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Sunday, August 8, 2010


The above art was done by my eldest son when he was 12. I've asked him to help me come up with a banner for the school, and this is what he has done. It was done in acrylic, and was not easy as the paint dries very fast. Although it was meant to be for our theme on occupation, it is also apt for Colours of the World, as our world consists of many diverse cultures and races, and we should love and respect each other. Only then will we achieve harmony and greater beauty for all.

Art has always been an integral part of our curriculum. That is why we have two experts in this field to teach, guide and lead our children. Creative arts such as music and movement, story-telling and drawing/painting/craft are all ways of self-expression, instilling discipline as well as encouraging the children to see out of the box (cliche though it may sound!) so that they do not excel only academically.

The following are some of the work that we have done in relation to Colours of the World.

LOLLIPOPS - the whirls of the lollipop depicts the world in motion. The lollipop carries the message of my world as a sweet, colourful and beautiful one. Children love the colours and the candy-sweetness of lollipops. (Fortunately, they know that too much lolli is no good for teeth!)
This 3D craft gives the children opportunity to scrunch the cellophane paper and glue them onto the art block. Great for fine motor skill, hand-eye coordination and developing patience and concentration.

Printing using okra or ladies fingers. Somehow the children have the patience to meticulously print each okra beautifully onto the art block.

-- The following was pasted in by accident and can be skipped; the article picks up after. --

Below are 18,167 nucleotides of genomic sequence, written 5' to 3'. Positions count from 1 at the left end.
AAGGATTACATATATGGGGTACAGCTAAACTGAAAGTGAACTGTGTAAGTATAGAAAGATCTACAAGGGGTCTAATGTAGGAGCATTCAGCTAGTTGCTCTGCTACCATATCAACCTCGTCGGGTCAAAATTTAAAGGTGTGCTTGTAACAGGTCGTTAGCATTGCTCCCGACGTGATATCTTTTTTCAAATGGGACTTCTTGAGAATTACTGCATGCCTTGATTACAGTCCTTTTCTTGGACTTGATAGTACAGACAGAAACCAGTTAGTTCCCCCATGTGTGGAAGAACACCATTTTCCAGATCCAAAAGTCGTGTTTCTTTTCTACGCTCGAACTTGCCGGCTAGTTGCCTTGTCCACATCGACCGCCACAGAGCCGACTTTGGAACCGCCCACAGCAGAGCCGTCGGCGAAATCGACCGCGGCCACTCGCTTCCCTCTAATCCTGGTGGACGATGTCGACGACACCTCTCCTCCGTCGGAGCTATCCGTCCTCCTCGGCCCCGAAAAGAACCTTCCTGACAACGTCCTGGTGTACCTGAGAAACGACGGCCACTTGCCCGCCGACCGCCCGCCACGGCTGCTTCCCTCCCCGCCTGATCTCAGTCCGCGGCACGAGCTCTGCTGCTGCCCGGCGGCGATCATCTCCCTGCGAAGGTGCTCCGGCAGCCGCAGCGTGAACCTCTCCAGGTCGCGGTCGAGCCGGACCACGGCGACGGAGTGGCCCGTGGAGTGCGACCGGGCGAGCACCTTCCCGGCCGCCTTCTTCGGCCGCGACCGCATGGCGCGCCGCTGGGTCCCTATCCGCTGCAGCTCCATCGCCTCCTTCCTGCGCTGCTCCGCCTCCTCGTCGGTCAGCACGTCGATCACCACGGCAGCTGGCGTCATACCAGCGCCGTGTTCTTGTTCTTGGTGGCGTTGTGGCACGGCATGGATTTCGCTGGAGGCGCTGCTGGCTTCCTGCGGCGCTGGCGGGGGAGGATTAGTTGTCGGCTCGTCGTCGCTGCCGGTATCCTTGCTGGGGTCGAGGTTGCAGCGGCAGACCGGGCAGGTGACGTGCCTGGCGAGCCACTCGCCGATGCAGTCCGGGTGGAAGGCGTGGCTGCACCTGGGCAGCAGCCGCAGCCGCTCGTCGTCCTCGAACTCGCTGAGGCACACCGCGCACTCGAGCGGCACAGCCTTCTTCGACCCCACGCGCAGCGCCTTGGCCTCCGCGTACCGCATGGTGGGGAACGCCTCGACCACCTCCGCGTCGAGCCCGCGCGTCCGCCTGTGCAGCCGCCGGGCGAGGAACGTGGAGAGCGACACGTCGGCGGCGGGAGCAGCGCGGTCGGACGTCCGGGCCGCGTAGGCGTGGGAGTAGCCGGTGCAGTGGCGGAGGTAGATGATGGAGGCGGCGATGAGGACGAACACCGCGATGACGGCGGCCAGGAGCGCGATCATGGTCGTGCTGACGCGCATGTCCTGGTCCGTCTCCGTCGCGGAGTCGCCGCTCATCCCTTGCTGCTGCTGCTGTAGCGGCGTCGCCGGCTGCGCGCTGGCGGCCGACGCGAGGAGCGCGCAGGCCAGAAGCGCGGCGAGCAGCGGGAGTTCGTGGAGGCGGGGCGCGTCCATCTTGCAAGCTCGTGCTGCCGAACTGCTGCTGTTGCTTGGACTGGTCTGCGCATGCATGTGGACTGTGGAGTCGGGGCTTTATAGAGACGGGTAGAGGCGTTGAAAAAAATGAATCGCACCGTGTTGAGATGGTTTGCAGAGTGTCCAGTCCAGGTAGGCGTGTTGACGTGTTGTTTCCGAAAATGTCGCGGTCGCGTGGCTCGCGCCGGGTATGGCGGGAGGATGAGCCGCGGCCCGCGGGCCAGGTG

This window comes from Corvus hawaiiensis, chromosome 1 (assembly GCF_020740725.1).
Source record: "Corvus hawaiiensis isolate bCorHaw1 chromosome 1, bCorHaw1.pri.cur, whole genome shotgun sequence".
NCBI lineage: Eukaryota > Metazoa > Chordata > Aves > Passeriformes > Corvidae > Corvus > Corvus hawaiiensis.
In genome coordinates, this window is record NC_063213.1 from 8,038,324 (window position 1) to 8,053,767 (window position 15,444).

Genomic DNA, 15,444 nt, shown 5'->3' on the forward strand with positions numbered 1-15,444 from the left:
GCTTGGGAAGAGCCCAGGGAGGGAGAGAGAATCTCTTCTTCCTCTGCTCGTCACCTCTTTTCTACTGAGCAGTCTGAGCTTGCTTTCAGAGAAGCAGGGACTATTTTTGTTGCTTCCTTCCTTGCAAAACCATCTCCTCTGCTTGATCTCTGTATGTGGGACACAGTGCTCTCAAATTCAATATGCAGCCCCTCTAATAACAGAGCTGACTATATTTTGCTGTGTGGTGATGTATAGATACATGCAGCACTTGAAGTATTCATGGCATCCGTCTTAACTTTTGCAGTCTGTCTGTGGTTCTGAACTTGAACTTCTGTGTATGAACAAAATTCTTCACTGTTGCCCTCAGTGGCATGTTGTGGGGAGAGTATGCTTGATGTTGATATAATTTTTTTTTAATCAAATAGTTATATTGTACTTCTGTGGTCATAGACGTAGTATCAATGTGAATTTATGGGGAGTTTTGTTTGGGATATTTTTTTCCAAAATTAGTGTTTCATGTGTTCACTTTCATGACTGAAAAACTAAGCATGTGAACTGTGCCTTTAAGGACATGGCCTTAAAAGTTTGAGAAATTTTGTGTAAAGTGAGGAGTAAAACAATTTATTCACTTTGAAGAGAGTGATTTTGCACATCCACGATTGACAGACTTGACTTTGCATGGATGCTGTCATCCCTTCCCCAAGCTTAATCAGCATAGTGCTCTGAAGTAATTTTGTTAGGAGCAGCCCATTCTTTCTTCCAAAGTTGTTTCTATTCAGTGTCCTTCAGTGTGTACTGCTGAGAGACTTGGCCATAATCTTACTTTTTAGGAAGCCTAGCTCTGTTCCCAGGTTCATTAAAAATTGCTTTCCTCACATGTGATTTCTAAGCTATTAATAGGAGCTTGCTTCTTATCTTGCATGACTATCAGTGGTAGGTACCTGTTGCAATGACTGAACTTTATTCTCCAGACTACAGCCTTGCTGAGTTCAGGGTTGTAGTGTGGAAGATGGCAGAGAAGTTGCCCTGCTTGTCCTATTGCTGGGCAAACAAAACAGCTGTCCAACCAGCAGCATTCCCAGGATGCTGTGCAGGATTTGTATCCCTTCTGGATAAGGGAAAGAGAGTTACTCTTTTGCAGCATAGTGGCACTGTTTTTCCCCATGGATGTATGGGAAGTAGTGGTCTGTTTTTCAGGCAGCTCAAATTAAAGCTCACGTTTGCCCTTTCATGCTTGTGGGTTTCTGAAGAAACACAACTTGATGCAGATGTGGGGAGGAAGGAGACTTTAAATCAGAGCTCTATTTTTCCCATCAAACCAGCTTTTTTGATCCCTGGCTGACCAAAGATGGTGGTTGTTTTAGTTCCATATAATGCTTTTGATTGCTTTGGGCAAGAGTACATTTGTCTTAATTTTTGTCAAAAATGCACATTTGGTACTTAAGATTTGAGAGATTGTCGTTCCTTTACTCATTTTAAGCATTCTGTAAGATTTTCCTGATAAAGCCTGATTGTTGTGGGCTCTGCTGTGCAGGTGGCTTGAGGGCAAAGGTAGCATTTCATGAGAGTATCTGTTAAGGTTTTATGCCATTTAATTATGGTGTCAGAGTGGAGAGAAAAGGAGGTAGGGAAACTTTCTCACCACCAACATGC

Non-objective art - arts that is not representational. It eliminates the idea of depth and instead focus on composing a harmonious arrangement of grids, shapes and colours. Beautiful creation from the children. Most use their intuition to come up with the masterpieces as they were all given a free hand to compose their own piece.

The Big Orange Splot by Daniel Manus Pinkwater is a marvellous book about not conforming to standard norms and living up to our individuality. It tells the story of Mr Plumbean who dared to change his house according to his personality, despite objections from his neighbours. "My house is me and I am it. My house is where I like to be and it looks like all my dreams."

After telling them the story, I encouraged the Navy Beans to draw me their dream house. This is what they have!

Everyone's is different, although there were many castles from the girls. All wanted a lovely house, filled with warmth and love.

Rachel's house is a colourful, checked house.

Gavin's is a submarine!

Shannon's is a candy-sweet and every thing nice! Notice the little girl at the bottom right.

Another book that we discussed was Color Dance by Ann Jonas. This is a very good book that introduces colour-mixing as well as names of different shades of green, purple and orange. I want the children to learn names of colours beyond the common ones such as vermilion, chartreuse and magenta.

My next project is to let the children mix their own colours to form the above palette of blue, aquamarine, green, chartreuse, yellow, marigold, orange, vermilion, red, magenta, purple and violet.

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